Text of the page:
Godrej Storwel: A Product of Circumstance
The fact that Storwel has thrived for decades is a proof of its inherent strength in meeting the needs of India's burgeoning middle class.
by Harini Alladi
Formerly With Godrej Archives
The Storwel embodied the values of Indian developmentalism and symbolised the aspirations of a new India. The streamlined appearance of the Storwel aligned with the sleek straight lines of modernist architecture, which was in vogue in the postcolonial years.

oday, the Godrej Storwel triggers much nostalgia. For 70 years now, the linear exterior of the Storwel, and the characteristic clang of its handle turning has been a part of the rhythm of our homes and offices. With appearances in Bollywood movies to Satyajit Ray novels, the Storwel has a strong presence in our collective memories. It was also listed among the hundred iconic Indian objects in Jahnvi Lakhota Nandan’s book Pukka Indian: 100 Objects that define India (2017).

How did the Godrej Storwel become iconic? The answer lies in the first three decades of its existence.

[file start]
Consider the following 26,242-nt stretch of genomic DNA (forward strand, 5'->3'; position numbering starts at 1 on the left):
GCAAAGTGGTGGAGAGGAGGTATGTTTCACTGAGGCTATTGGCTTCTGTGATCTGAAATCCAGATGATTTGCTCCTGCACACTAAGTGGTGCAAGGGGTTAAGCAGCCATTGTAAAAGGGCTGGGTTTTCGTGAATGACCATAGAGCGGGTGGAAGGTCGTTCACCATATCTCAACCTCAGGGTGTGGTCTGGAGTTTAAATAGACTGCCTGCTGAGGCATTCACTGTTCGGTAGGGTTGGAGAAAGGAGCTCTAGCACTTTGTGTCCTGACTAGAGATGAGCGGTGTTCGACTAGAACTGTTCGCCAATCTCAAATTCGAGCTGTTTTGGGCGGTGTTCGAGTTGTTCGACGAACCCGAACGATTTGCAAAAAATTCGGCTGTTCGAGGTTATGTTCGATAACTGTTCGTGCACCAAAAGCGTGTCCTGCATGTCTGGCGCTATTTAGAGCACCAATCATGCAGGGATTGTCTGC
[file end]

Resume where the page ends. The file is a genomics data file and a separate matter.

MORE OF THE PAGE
Between 1944 and 1970, even before the catchy Storwel TV ads of the 1980s like “Sajan ke aangan mein pehla kadam”, the Storwel made its presence in the Indian market by resonating with both the aspirations and the anxieties of a newly independent India. When the Storwel was introduced a year or two before 1944, Godrej had already had two lines of steel cupboards, the Almirah and the Safe-Cabinet, and the Storwel was not meant to outshine them. The Storwel was distinctly less ornate than either the Safe-Cabinet or the Almirah, with no provisions for a cornice (a decorative crest that could be placed on top of the cupboard, in the style of old wooden cupboards), or brass hanging rods, and was made of thinner, 18-gauge steel. None of the early Storwel models had lockers, which had been the highlight of the safe-cabinet and the Almirah. It was also priced much lower, with the Storwel “U” costing Rs.195 in 1944, when the Almirah model C cost Rs. 270, the safe-cabinet model 3 cost Rs. 360 and the fire-resisting safe-cabinet cost Rs. 830. “For systematic and secure storage of books and papers, linen and tools and various stores”, claimed very the first newspaper advertisement for the Godrej Storwel in The Times of India (TOI) in 1949, marking a departure from the ads for Almirahs or Safe-Cabinets, which stressed their suitability for storing valuables (The Times of India 1949). Just a couple of years after the Storwel was launched, India was faced with steel shortages that lasted well into the 1980s. Steel shortages began in 1945, after India’s steel plants were overworked during World War II. At the time of Independence, the Tata Iron and Steel Company (TISCO) was the chief source of steel for steel-based manufacturing companies like Godrej. After independence, the government laid down protectionist policies to nurture nascent Indian industries. Given Jawaharlal Nehru's admiration of the Soviet model of state-controlled industrialisation, steel production and supply were prioritised – most of the steel produced was reserved for government projects, and private companies were only allotted a certain quota of steel. This limited supply, coupled with a restriction on imports left Godrej in the lurch. Godrej had only recently, in 1948, moved to the newly acquired location in Vikhroli, only to experience severe shortage of steel for manufacture. In an interview conducted by Godrej Archives in 2007, V Ramanathan, formerly of the erstwhile publicity department, remembered that steel was supplied sporadically until the 1980s, and even then, the quality of steel remained a problem. With the prospect of laying off hundreds of workers looming constantly, N D Sahukar (Manager, Godrej & Boyce Mfg. Co. Ltd.) frequently had to personally request the government for an additional supply of steel, “He would write to them and say we have to give our employees livelihood... and some steel would come," recalled Ramanathan (Ramanathan 2007) If concern was caused by the government policy, as far as the sale of Storwel was concerned, respite too, came from the government.